This video explains what the experience curve is. We start by learning how to build an experience curve, then we compare two companies competing with the same learning curve, and finally we analyse two particular scenarios.
The experience curve (not to be confused with learning curve) is a graphical representation of the phenomenon explained in the mid-1960s by Bruce D. Henderson, founder of the Boston Consulting Group. It refers to the effect that firms learn from doing, which means that the higher the cumulative volume of production (X), the lower the direct cost per new unit produced (C). Therefore, the experience curve will be convex and have a downward slope.
There is a simple rationalisation behind all this: there is a reduction in the average cost of production of a particular product, as a consequence of an increase in the firm’s experience. The time and cost of producing a unit of output will be reduced, as learning economies, economies of scale, economies of scope, etc. appear due to the cumulative output increase and other process related growth. The difference between learning curves and experience curves is that learning curves only consider time of production (only in terms of labour costs), while experience curve is a broader phenomenon related to the total output of any function such as manufacturing, marketing, or distribution.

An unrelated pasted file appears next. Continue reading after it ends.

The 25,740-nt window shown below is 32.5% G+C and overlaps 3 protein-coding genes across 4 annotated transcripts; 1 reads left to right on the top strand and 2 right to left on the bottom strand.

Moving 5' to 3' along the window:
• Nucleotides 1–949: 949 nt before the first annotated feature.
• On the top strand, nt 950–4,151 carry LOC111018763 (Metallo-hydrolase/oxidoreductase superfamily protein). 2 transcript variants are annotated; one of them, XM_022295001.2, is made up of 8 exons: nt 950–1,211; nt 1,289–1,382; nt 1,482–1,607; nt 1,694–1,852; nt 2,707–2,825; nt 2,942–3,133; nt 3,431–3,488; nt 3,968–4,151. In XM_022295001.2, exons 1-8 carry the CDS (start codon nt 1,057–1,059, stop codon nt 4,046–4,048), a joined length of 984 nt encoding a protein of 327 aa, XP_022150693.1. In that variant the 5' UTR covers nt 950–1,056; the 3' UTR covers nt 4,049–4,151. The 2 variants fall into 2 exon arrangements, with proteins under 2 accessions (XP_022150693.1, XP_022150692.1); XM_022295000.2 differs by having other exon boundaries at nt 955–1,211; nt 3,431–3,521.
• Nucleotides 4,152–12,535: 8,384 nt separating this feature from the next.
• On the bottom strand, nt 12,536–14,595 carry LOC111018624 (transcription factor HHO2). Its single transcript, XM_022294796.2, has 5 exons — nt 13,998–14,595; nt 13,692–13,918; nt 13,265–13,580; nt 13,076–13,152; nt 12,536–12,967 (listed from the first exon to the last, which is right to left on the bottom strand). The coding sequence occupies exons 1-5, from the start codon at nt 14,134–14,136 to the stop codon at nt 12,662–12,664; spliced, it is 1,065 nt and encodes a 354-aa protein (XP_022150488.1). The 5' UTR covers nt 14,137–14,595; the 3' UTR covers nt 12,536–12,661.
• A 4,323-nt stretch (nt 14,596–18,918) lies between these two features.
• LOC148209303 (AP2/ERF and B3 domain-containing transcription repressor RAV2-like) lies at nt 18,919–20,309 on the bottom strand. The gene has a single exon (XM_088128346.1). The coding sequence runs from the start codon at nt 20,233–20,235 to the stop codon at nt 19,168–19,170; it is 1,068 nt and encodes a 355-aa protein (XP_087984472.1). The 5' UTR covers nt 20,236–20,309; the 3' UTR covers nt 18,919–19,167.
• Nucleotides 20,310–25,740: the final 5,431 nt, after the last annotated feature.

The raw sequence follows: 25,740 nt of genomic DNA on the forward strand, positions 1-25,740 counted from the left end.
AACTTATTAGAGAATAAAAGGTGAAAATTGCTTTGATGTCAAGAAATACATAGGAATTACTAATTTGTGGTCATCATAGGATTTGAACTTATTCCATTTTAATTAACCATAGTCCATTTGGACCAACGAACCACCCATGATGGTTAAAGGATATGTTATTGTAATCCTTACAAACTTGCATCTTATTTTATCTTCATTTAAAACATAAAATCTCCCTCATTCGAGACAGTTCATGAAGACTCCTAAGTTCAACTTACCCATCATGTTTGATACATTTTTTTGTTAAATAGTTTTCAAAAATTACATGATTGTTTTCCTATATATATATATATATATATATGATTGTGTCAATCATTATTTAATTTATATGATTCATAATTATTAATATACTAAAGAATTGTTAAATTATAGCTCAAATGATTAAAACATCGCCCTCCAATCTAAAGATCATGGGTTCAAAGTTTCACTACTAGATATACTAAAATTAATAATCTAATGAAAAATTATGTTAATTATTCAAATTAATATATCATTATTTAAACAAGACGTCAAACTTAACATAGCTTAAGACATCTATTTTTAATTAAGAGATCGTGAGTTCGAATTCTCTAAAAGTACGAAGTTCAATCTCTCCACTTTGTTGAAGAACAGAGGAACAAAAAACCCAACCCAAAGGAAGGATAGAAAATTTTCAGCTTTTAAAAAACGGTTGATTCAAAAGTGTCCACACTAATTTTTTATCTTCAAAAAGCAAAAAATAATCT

Some important implications arise from this curve. If direct costs decrease as the cumulative output increases, this will mean that firms that have been producing more and for a longer period, will have lower direct costs per unit and thus dominate the market.
Learn more by reading the dictionary entry.